I am getting too old for these all nighters. Working through Sunday night and not finishing until late Monday on that rush index has taken its toll, but the worst part was not the following day, in this case Tuesday, but instead the second day, today. I am still tired, even though I got plenty of sleep both Monday night and last night. However, the real problem is not being tired, per se, but that I feel washed out and mentally fatigued.
There are many things that become more difficult as you get older. For me the biggest problem has been that I am not able to just go the way I used to. I have grown up being able to meet almost any demand I placed on myself, no matter how severe or impractical. No longer. I need more rest than I used to and the recovery time afterwards is much longer when I do press the limits. It is not only athletes that hit the performance wall, even people who do intellectual things, like writing, see their abilities to produce become less vigorous as they get older. It doesn’t mean you can’t still do great work, it just means that you have to face realistic limitations, where before you felt like you could ignore them.
There is an interesting side effect to all of this, and that is that my dependance on Jesus as the one who sustains me has increased as my ability to perform up to past expectations has decreased. It seems that as time passes I gain additional insights into Paul’s thoughts in Philippians 4:11-13.
I am not saying this because I am in need, for I have learned to be content whatever the circumstances. I know what it is to be in need, and I know what it is to have plenty. I have learned the secret of being content in any and every situation, whether well fed or hungry, whether living in plenty or in want. I can do everything through him who gives me strength.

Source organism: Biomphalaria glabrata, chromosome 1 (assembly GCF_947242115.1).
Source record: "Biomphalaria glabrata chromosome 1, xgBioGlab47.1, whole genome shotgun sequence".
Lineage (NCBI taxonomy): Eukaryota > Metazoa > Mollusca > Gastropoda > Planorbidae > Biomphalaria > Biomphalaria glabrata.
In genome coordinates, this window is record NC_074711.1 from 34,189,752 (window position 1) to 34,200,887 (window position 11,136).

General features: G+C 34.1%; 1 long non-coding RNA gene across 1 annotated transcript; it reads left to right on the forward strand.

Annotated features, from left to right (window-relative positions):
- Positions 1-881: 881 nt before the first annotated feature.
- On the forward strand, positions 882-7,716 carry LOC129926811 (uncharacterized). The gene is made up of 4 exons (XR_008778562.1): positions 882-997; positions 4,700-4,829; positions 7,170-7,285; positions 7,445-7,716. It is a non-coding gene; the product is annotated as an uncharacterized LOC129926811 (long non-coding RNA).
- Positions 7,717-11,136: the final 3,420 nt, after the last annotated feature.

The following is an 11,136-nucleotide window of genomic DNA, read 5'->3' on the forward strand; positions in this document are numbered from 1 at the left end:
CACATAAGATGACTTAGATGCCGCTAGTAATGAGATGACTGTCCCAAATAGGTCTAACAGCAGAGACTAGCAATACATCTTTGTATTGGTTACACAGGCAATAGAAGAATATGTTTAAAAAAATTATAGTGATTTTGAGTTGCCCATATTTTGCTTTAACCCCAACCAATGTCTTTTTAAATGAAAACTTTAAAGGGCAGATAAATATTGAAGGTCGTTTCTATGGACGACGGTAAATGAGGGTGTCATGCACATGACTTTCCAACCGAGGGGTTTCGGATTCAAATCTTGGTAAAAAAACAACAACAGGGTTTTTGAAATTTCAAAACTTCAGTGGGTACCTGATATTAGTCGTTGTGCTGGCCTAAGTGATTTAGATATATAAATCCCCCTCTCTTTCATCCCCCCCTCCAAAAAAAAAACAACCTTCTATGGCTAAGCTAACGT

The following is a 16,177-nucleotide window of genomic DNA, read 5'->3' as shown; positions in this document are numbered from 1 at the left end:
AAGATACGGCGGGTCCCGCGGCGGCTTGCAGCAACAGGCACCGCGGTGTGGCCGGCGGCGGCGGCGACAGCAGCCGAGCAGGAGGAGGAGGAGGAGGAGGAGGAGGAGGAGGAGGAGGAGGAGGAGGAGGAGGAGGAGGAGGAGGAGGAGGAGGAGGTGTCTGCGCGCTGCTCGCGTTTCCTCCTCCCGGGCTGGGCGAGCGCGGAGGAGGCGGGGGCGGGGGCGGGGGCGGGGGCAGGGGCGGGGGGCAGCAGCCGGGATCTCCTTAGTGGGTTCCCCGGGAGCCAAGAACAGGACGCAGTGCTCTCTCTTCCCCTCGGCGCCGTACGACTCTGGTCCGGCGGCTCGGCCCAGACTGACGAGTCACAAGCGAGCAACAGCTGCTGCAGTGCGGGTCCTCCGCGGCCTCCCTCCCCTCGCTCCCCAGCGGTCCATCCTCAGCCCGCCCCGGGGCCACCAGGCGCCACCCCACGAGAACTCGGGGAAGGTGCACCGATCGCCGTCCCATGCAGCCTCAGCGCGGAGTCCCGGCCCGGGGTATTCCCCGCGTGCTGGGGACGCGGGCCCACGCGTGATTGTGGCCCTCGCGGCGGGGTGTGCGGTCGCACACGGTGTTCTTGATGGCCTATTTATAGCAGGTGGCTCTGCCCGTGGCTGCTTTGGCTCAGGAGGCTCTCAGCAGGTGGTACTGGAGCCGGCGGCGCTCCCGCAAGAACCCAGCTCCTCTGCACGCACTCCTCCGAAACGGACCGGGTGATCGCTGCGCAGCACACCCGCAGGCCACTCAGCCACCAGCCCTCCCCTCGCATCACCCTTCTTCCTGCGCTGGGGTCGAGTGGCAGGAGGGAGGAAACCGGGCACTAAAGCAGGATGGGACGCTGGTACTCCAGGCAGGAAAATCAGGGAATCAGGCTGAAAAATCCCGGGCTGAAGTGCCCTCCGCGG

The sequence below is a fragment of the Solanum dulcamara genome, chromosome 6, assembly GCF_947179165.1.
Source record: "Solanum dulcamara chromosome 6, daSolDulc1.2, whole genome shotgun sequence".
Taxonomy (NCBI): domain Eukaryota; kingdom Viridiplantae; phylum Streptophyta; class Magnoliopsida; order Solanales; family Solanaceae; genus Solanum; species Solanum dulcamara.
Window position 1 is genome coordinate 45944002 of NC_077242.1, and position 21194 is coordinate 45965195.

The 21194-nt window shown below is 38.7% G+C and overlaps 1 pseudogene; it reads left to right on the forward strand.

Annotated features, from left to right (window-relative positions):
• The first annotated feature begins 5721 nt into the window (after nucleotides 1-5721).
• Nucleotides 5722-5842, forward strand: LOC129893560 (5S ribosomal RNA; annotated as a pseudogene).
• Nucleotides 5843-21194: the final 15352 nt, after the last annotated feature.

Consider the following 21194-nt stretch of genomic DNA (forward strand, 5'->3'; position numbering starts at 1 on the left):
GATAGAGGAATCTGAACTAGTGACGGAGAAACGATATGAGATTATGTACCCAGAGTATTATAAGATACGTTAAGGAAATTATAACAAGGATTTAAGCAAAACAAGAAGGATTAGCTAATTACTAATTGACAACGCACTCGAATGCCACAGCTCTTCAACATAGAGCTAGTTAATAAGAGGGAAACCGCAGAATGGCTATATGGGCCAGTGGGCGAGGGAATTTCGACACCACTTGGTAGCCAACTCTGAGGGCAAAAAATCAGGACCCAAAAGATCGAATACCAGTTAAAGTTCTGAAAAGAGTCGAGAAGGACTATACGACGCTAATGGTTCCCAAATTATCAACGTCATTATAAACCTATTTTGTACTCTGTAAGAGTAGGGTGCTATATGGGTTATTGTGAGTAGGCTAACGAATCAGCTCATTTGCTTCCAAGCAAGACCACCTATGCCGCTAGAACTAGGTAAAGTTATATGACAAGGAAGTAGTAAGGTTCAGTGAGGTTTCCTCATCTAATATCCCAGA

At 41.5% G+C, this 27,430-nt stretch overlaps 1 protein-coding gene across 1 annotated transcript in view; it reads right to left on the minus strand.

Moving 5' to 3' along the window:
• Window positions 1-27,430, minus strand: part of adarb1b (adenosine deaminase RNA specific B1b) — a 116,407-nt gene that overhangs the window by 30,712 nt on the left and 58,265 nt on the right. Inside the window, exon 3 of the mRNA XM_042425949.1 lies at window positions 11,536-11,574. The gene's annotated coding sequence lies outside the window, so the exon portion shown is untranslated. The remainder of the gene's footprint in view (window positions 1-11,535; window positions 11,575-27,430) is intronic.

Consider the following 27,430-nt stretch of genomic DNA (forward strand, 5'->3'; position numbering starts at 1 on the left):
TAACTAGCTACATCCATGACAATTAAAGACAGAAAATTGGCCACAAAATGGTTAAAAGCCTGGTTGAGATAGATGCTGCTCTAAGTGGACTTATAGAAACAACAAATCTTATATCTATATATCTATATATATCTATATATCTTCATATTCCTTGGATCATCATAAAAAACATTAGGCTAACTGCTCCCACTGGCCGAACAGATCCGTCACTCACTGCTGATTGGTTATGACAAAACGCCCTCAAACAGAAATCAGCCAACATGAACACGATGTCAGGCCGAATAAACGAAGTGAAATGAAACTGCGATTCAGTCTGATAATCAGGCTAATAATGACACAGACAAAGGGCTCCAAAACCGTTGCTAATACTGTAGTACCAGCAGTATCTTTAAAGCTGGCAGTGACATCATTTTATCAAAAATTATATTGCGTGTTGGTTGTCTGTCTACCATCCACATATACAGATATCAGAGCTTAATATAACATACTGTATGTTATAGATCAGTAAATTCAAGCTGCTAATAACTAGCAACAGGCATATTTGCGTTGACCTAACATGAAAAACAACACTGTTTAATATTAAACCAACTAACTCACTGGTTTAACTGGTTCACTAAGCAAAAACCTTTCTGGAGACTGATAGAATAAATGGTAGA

I will admit, I have yet to get a firm handle on the “content” part. And, while it is true that Paul doesn’t say “well rested or tired”, I think the “I can do everything” statement is the generalizing theme that covers all the open bases.
With Adam’s sin came death. When you think about it, God was actually gracious in making our demise a gradual thing, a slow, but steadily diminishing of our resources. It gives us time to come to terms with our dependence on something outside of ourselves. When we are strong and vigorous, our temptation is to depend on ourselves. However, when we begin to lose that edge, God, whom we may have kept at a “proper” distance, suddenly is the one we need to depend on in so many ways. I remember Curt Shilling talking after his pivital game against the Yankees in this year’s American League playoffs. He talked about how he had become a Christian seven years ago and that it was his dependence on God that had gotten him through that difficult experience. He said that in his outing against Oakland he had gotten caught up in all the hoopla and thought he could do it himself and he got knocked out of the game. In New York he gave up trying to do it all by himself and leaned on the everlasting arms (that is not a quote but my image of what he said).
I understand Curt and this last indexing marathon made me come face to face with the same issues. Thank God that he gives us the time, along with the diminishing abilities that age causes, to allow us to understand our inherent need of his sustaining grace. Paul understood it. Curt understands it. I am beginning to understand it.